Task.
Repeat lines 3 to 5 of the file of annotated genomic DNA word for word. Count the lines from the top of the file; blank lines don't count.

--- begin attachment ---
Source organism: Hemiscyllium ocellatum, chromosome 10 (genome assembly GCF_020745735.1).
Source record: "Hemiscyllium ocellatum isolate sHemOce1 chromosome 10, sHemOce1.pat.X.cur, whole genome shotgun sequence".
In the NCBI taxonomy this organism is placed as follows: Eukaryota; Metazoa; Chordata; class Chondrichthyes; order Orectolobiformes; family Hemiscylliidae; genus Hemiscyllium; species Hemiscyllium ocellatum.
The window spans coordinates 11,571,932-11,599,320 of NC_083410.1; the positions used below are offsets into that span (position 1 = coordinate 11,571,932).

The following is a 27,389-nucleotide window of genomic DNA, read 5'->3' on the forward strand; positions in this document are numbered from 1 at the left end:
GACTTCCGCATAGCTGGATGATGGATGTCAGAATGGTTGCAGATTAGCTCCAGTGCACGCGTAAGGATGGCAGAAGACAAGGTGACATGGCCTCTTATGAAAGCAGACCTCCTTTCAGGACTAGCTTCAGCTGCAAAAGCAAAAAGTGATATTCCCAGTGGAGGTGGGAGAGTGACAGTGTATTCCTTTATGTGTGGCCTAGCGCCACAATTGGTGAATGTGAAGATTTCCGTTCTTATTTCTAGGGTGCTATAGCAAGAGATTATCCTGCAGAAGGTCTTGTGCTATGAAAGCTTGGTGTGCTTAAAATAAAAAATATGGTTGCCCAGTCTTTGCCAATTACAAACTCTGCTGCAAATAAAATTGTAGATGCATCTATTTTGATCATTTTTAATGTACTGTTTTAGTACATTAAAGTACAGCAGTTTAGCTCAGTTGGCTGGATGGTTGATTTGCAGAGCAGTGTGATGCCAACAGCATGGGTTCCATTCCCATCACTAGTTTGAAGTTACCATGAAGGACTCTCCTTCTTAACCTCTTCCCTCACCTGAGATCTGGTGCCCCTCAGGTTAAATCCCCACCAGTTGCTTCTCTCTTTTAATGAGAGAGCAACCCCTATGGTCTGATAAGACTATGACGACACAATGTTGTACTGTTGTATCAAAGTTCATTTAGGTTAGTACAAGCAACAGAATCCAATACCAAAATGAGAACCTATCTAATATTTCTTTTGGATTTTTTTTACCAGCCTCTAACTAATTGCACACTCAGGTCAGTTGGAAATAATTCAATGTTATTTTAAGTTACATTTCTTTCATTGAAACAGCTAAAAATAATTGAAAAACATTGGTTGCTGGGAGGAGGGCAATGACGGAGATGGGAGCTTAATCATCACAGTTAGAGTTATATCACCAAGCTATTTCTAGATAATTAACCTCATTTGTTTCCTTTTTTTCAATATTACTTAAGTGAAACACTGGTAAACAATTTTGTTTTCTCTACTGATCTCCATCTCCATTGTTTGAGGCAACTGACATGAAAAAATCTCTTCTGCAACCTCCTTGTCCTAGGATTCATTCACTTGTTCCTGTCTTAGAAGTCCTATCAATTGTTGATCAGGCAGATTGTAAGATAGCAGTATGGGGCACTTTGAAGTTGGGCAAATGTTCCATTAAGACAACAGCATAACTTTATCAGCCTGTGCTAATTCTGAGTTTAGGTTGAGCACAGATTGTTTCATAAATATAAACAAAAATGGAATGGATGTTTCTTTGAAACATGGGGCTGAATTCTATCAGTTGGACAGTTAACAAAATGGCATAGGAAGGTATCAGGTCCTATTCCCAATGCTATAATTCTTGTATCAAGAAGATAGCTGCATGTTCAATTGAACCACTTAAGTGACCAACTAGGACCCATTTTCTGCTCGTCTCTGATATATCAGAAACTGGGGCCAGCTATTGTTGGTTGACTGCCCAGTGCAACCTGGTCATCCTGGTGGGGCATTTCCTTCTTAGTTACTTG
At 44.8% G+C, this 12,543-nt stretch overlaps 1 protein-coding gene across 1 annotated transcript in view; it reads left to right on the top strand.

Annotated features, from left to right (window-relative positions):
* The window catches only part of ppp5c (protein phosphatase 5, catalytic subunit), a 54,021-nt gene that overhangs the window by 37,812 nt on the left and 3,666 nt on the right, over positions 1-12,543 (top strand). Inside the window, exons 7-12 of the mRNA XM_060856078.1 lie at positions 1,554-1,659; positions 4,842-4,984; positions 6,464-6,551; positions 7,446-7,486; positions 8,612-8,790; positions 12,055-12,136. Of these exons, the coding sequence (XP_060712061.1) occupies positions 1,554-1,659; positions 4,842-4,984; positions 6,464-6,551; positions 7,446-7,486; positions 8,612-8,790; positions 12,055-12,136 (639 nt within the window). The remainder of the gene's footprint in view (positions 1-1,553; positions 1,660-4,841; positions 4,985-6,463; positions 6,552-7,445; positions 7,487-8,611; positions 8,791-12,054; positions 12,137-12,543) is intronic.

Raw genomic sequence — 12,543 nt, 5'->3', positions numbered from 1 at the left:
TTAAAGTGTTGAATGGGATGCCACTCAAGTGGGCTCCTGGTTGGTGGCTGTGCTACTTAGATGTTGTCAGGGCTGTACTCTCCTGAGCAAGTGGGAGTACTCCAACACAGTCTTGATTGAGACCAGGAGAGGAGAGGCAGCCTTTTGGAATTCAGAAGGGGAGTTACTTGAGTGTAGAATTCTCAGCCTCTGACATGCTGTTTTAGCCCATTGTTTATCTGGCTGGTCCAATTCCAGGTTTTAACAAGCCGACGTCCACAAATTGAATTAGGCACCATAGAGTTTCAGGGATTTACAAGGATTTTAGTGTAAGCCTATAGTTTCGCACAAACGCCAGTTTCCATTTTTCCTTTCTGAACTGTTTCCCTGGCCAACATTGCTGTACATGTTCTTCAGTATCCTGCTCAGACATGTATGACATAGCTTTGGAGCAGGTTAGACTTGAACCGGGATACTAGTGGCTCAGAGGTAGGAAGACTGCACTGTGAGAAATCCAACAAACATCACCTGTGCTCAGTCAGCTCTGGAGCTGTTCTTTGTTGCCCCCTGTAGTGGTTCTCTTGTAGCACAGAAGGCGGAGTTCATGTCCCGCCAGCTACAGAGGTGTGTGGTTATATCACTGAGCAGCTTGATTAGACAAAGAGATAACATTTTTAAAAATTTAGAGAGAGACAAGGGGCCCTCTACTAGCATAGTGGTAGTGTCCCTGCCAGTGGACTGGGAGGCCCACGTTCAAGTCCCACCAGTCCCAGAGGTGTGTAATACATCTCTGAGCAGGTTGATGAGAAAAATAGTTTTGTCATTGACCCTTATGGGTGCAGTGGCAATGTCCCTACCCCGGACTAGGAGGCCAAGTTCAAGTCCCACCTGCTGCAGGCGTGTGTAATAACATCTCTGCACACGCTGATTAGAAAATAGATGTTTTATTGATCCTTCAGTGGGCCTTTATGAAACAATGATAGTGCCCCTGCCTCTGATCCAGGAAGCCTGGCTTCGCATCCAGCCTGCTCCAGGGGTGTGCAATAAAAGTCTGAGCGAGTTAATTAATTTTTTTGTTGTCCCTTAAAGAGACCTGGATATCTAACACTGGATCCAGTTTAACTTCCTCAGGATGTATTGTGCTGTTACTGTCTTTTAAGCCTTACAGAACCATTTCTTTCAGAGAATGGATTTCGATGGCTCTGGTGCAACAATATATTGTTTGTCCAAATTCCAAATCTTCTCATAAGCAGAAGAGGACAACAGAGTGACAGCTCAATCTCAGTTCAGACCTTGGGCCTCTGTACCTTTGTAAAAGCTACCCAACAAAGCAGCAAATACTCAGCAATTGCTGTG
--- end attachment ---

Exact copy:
In the NCBI taxonomy this organism is placed as follows: Eukaryota; Metazoa; Chordata; class Chondrichthyes; order Orectolobiformes; family Hemiscylliidae; genus Hemiscyllium; species Hemiscyllium ocellatum.
The window spans coordinates 11,571,932-11,599,320 of NC_083410.1; the positions used below are offsets into that span (position 1 = coordinate 11,571,932).

The following is a 27,389-nucleotide window of genomic DNA, read 5'->3' on the forward strand; positions in this document are numbered from 1 at the left end: